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Old Mutual Liquid Macro Goes Live

Distinctive process and return profile attracts assets

Old Mutual Global Investors has rapidly reignited the former Ignis Absolute Return Global Bond Fund strategy, raising over £500 million as of December 2015, just two months after launching two funds and 11 months after hiring most of the team from Standard Life. So far around 20% of the assets are in the Irish QAIF and 80% in the UCITS, which has a minimum investment of only £1,000, making it a ‘liquid alternatives’ product potentially for retail investors. The Ignis strategy had annualised at a return of 5% with volatility of 3.7% and won The Hedge Fund Journal’s 2013 UCITS Hedge award for ‘Best Performing Fund Over Two Years’. The Old Mutual Liquid Macro (OMLM) UCITS targets volatility of 4-6%, and returns of 5% over cash, which effectively means a 5% handle in early 2016. The QAIF structure, broadly speaking, multiplies the UCITS exposure by a factor of 1.6, so the QAIF targets cash plus 8% returns and 7-9% volatility. When interest rates rise – and lead manager Russ Oxley does expect UK, and even Eurozone, rates to follow the US higher – the return target will ratchet up, because most of the fund is sitting in cash collateral that earns interest.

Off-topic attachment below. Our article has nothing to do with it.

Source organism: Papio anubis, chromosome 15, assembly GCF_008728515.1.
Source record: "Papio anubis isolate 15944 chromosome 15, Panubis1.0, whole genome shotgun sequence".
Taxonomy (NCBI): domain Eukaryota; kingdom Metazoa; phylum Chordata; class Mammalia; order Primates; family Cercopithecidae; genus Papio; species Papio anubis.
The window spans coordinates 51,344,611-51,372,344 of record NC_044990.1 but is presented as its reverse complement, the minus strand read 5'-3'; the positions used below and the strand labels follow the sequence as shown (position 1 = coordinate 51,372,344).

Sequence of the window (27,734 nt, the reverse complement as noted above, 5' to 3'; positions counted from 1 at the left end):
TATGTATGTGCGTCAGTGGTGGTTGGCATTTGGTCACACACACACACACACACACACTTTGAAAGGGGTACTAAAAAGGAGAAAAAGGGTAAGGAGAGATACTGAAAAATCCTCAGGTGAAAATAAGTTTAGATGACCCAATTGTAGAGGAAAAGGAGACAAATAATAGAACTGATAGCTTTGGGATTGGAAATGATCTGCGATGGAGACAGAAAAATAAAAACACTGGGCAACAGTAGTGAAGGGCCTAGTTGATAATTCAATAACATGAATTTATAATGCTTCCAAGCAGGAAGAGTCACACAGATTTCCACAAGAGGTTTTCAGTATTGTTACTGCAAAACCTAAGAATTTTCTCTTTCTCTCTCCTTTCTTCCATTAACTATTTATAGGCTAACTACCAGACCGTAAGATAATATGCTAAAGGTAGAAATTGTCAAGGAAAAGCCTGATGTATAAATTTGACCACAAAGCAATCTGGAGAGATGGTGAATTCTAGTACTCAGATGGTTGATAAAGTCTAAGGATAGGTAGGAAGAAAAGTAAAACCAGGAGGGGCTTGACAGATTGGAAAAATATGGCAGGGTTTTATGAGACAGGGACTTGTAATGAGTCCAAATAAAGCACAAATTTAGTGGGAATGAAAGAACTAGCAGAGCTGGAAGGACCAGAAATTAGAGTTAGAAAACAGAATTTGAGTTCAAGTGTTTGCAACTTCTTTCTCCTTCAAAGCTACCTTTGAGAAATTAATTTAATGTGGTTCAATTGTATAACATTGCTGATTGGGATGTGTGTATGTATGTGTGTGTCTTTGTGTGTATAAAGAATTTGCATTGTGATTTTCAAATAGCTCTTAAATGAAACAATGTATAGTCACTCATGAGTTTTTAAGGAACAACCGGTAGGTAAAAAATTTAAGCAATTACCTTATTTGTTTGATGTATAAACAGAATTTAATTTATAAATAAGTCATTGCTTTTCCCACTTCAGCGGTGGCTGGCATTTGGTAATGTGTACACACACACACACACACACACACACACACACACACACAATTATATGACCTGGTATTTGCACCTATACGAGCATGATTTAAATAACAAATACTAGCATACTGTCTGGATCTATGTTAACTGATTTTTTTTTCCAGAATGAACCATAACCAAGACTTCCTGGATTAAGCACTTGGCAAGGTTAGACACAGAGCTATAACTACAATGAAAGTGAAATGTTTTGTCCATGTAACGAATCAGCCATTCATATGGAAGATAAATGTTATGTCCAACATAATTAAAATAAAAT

For some investors the pattern of returns matters as much as, or more than, the level. The asymmetry of the OMLM return profile, shown in Fig.1, is unusual because many investment strategies have a negatively skewed return profile, as do most longonly asset classes. As well as seeking a positive skew, over time Oxley expects OMLM returns should have no structural correlation to any traditional asset class, as there is no structural bias to being long or short of interest rates. Between 2011 and 2014, the strategy’s correlation with conventional asset classes was in fact slightly negative, because at that time the team was running a somewhat contrarian stance, profiting during the 2013 ‘taper tantrum’, for instance. They also did well out of themes around the European crisis and Draghi’s decisive ‘Whatever It Takes’ response in 2012.

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